These are the 20 best albums of the year.
If we hadn’t already moved past our persistent wariness of bands being “in it for the money” when they reunited, Slowdive would have put an end to it permanently. Anyone who saw their initial run of reunion shows knows that, if Rachel Goswell and company were playing again to make a quick buck, it would only make capitalism more justifiable. They came back hungry to make music again, and it came through in their mesmerizing performances. The biggest question was: what would new Slowdive sound like?
This year’s self-titled album was released to reserved fanfare in late April, and it felt like the 22-year gap was all part of the plan. The ‘90s shoegaze pop tones of their landmark Souvlaki are all but discarded for dreamlike guitar-scapes that manage to redefine the band while sounding remarkably lived-in. The album’s clearest single, “Star Roving,” manages to hit some of those same emotional cues that made their previous work feel similarly comfortable, and it buries Neil Halstead’s voice as deep in the track as it can while still keeping it audible. Tricks like these shouldn’t work, but they’re a thrill when pulled off so well here.
This was a long, turbulent year for everyone. Slowdive, with cheap thrills replaced by artful songwriting and ethereal production coming out its ears, felt like it was an antidote to all of 2017’s chaos—or, to steal from the album itself, it was “Sugar for the Pill.” – Hollister Dixon
On his debut album, Summertime ‘06, Vince Staples focused on a particularly violent summer from his youth, one which many of his friends didn’t survive. His sophomore release, Big Fish Theory, deals with both the increased swagger and nagging twinges of guilt that come from transcending his hometown. Staples may continue to spit rapid-fire bars with a wry deadpan, but this album’s production shifts toward a heightened emphasis on robust electronic elements, whether that comes in the form of the dubstep-inflected “Crabs in a Bucket,” the propulsive electro-fury of “Homage” or the brawny, funk-infused beat of “745.”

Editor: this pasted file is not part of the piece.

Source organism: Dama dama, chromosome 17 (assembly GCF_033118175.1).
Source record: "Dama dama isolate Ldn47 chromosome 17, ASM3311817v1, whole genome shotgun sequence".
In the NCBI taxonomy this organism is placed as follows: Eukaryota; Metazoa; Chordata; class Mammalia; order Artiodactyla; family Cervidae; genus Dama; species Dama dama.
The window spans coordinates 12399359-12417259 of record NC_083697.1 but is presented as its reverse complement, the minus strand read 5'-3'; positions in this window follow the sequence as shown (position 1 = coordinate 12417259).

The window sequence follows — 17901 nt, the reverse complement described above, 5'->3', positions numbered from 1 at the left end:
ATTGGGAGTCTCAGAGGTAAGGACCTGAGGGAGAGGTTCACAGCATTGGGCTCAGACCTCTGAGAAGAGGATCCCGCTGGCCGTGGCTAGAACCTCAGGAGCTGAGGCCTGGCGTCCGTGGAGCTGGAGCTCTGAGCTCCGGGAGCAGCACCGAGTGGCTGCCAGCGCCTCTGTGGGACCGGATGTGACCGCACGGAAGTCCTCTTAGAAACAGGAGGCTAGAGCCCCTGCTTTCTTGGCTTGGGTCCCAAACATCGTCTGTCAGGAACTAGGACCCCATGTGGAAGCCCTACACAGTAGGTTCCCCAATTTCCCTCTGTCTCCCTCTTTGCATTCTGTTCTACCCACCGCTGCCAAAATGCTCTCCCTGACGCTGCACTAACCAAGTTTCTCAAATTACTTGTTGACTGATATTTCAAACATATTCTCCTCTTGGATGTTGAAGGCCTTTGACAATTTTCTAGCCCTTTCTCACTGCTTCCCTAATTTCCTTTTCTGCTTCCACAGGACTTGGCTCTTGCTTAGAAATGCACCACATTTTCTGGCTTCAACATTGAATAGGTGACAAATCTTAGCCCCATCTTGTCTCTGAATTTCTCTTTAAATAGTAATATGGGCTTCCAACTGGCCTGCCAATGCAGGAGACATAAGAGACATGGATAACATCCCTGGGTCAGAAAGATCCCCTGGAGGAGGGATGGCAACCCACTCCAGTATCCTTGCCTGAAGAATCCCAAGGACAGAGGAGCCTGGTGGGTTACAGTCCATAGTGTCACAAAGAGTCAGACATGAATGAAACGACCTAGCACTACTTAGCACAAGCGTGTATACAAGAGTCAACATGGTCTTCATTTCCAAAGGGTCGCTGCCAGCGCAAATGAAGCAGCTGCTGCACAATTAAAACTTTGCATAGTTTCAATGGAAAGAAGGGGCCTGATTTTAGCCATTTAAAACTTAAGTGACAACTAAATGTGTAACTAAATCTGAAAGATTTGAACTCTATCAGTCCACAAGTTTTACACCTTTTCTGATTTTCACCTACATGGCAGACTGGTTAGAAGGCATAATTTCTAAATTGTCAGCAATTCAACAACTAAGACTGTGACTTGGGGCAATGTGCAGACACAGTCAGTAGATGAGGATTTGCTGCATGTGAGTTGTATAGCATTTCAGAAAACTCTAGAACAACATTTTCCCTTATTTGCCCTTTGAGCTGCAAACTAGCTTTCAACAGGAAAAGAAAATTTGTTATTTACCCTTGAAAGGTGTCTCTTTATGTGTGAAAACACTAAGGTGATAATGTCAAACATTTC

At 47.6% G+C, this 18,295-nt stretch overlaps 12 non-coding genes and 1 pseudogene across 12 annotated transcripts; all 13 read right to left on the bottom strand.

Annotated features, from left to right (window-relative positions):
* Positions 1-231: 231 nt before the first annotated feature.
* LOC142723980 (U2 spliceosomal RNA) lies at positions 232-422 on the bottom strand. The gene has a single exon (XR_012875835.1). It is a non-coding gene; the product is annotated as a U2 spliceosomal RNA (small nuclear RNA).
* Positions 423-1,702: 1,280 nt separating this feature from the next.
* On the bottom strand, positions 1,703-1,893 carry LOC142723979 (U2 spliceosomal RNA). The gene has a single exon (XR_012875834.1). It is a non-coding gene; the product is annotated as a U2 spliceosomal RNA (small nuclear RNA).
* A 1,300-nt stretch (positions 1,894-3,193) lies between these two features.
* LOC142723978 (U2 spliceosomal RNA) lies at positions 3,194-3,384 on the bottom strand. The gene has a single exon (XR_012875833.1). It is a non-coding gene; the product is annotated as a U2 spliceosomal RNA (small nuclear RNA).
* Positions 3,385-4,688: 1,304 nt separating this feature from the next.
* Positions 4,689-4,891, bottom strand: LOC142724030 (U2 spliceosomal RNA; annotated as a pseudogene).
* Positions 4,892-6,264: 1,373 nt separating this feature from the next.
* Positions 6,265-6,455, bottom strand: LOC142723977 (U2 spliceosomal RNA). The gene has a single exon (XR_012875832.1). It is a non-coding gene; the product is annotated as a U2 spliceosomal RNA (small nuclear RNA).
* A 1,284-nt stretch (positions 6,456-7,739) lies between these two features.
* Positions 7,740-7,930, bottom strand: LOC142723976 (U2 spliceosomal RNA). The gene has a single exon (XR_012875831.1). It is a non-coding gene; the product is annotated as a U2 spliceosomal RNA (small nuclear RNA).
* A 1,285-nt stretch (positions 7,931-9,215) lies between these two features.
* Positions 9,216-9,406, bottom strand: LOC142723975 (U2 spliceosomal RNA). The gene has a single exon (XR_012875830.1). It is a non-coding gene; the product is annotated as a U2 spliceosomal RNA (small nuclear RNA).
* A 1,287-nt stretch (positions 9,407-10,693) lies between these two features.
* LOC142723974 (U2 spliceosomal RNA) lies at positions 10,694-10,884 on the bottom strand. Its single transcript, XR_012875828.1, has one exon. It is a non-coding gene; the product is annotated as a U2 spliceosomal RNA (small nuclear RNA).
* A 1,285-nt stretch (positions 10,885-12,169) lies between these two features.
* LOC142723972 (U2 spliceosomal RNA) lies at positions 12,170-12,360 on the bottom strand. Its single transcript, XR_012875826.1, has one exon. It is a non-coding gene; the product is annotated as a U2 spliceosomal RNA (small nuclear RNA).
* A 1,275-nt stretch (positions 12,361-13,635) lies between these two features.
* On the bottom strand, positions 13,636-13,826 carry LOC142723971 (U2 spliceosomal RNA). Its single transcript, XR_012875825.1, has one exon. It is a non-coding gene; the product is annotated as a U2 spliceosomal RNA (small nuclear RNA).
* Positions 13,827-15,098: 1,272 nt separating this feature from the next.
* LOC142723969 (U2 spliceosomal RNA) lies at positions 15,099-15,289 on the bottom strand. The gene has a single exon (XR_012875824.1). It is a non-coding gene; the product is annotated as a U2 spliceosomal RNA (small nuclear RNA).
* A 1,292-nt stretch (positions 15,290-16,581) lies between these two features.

Tapping a host of guest producers—including the likes of Sophie, Flume and Justin Vernon—Staples also worked with an army of co-writers, from Damon Albarn (“Love Can Be…”) to Kendrick Lamar, the latter of whom also memorably takes over vocal duties on the tail end of “Yeah Right.” And though Staples doesn’t focus as directly on systemic injustice and the effects it has on the kinds of communities he grew up in, the album is hardly apolitical, with “Bagbak” serving both as a rallying cry for more diversity in government (“We need Tamikas and Shaniquas in the Oval Office”) and a cri de cœur against the plutocratic leanings of the current administration (“Tell the one-percent to suck a dick, because we on now/ Tell the president to suck a dick, because we on now”). Hard to argue with that. – Josh Goller
3. Richard Dawson
Pagan folk, that narrow subgenre that digs into ancient history to erect dead worlds, has typically come from the experimental electronic field (think Coil, Shackleton, James Holden’s The Inheritors). Richard Dawson, however, has wed good and proper acoustic folk with this mutant form of pseudo-history. Dawson, already one of the premier, nigh-unclassifiable guitarists of his time, puts forward his greatest work yet, an album of songs set in the far reaches of the collapsed Roman Empire as the Dark Ages settle in. It’s a world of omnipresent dung, of death so commonplace as to be unnoticed by all but those closest to the newly deceased.